Vaccinium oxycoccos is a species of flowering plant in the heath family. It is known by the common names small cranberry, bog cranberry, swamp cranberry, or, particularly in Britain, just cranberry. It is widespread throughout the cool temperate northern hemisphere, including northern Europe, northern Asia and northern North America.
This cranberry is a small, prostrate shrub with vine-like stems that root at the nodes. The leaves are leathery and lance-shaped, up to 1 cm long. Flowers arise on nodding stalks a few centimeters tall. The corolla is white or pink and flexed backward away from the center of the flower. The fruit is a red berry which has spots when young. It measures up to 1.2 cm wide. The plant forms associations with mycorrhizae. It mainly reproduces vegetatively.
This is a widespread and common species. It is an indicator of moist to wet soils which are low in nitrogen and have a high water table. It is an indicator of coniferous swamps. It grows in bogs and fens in moist forest habitat. It grows on peat which may be saturated most of the time. The soil in bogs is acidic and low in nutrients. The plant's mycorrhizae help it obtain nutrients in this situation. Fens have somewhat less acidic soil, which is also higher in nutrients. The plant can often be found growing on hummocks of Sphagnum mosses. In North America, other species found in this forest understory habitat include leatherleaf (Chamaedaphne calyculata), bog rosemary (Andromeda glaucophylla), bog laurel (Kalmia polifolia), pitcher plant (Sarracenia purpurea), Labrador tea (Ledum groenlandicum), cloudberry (Rubus chamaemorus), rhodora (Rhododendron canadense), glossy buckthorn (Rhamnus frangula), sundew (Drosera spp.), cottonsedge (Eriophorum virginatum and E. angustifolium), and species of sedge and lichen. The plant easily colonizes bog habitat that has recently burned. It survives fire with its underground rhizomes.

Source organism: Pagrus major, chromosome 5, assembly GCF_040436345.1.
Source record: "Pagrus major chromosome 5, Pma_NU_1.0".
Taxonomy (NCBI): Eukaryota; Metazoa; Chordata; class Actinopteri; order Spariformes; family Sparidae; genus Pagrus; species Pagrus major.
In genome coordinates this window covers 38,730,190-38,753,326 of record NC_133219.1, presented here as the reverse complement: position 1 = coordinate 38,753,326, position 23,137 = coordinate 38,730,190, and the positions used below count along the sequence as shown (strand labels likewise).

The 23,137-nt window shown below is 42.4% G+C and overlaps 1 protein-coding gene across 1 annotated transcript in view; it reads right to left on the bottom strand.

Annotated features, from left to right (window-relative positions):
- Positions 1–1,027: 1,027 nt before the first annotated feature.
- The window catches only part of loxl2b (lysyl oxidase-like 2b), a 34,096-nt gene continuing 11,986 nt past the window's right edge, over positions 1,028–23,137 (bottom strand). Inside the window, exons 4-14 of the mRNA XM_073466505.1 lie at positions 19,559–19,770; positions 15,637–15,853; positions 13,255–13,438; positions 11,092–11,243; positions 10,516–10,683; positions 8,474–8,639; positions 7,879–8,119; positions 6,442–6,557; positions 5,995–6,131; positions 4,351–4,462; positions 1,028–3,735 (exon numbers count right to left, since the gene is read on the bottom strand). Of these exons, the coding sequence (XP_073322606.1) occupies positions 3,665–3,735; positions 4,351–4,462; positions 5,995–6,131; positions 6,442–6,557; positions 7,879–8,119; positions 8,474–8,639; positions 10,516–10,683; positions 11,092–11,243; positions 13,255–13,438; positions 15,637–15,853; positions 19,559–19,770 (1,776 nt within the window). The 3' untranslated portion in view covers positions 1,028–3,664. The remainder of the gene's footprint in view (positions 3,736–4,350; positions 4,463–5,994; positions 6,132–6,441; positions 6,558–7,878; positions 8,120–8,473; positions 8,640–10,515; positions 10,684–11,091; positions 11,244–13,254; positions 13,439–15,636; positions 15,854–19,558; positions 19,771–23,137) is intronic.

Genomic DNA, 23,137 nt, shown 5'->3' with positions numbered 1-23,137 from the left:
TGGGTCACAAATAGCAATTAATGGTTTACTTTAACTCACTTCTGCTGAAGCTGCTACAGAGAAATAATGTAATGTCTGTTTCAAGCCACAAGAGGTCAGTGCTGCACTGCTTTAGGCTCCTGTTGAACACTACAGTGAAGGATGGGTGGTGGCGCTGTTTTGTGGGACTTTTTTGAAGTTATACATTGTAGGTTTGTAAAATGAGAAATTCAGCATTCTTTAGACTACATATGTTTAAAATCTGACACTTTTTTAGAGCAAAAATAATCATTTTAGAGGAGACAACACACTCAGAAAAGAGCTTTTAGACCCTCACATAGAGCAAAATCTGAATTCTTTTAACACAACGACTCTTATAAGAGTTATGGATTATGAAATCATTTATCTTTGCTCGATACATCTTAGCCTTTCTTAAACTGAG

|Wikimedia Commons has media related to Vaccinium oxycoccos.|
- Matthews, Robin F. 1992. Vaccinium oxycoccos. In: Fire Effects Information System, [Online]. U.S. Department of Agriculture, Forest Service, Rocky Mountain Research Station, Fire Sciences Laboratory.
- Stace, Clive (2010), New Flora of the British Isles (3rd ed.), Cambridge, UK: Cambridge University Press, p. 512, ISBN 978-0-521-70772-5
- Vaccinium oxycoccos. Flora of North America.
- Vaccinium oxycoccos. NatureServe.
- Jones, Anore (1983). "Nauriat niginaqtuat (Plants that we eat)". Maniilaq Association Traditional Nutrition Program (Kotzebue, Alaska): 104. According to the brief annotation in Anonymous (2003, unpaginated webpage).
- Anonymous (2003). "Search results for Vaccinium oxycoccos". Native American Ethnobotany. Dearborn, MI: University of Michigan-Dearborn. Retrieved 15 June 2012.
Names and Taxonomy
Comments: If placed in the segregate genus Oxycoccos, these plants are called Oxycoccus oxycoccos, a permissible near-tautonym (see Voss, Michigan Flora, vol. 3). Synonyms include Oxycoccus palustris, and (incorrectly) O. quadripetalus.
The currently accepted scientific name of bog cranberry is Vaccinium
oxycoccos Linnaeus [20,24,31,50], in the family Ericaceae. The
taxonomically complex genus Vaccinium has been divided into a number of
subgenera or sections. The cranberry genera is often segregated as the
subgenus or genus Oxycoccos [1,21,36,41]. Several authorities recognize
the following varieties [20,24,36,50]:
Vaccinium oxycoccos var. microcarpus (Turcz.) Fedtsh. & Flerov.
Vaccinium oxycoccos var. ovalifolium Michx.
Vaccinium oxycoccos var. intermedium Gray
Oxycoccos palustris Persh
Oxycoccos oxycoccos MacM.
Oxycoccos quadripetalus Gilib.
Oxycoccos intermedius Rydb.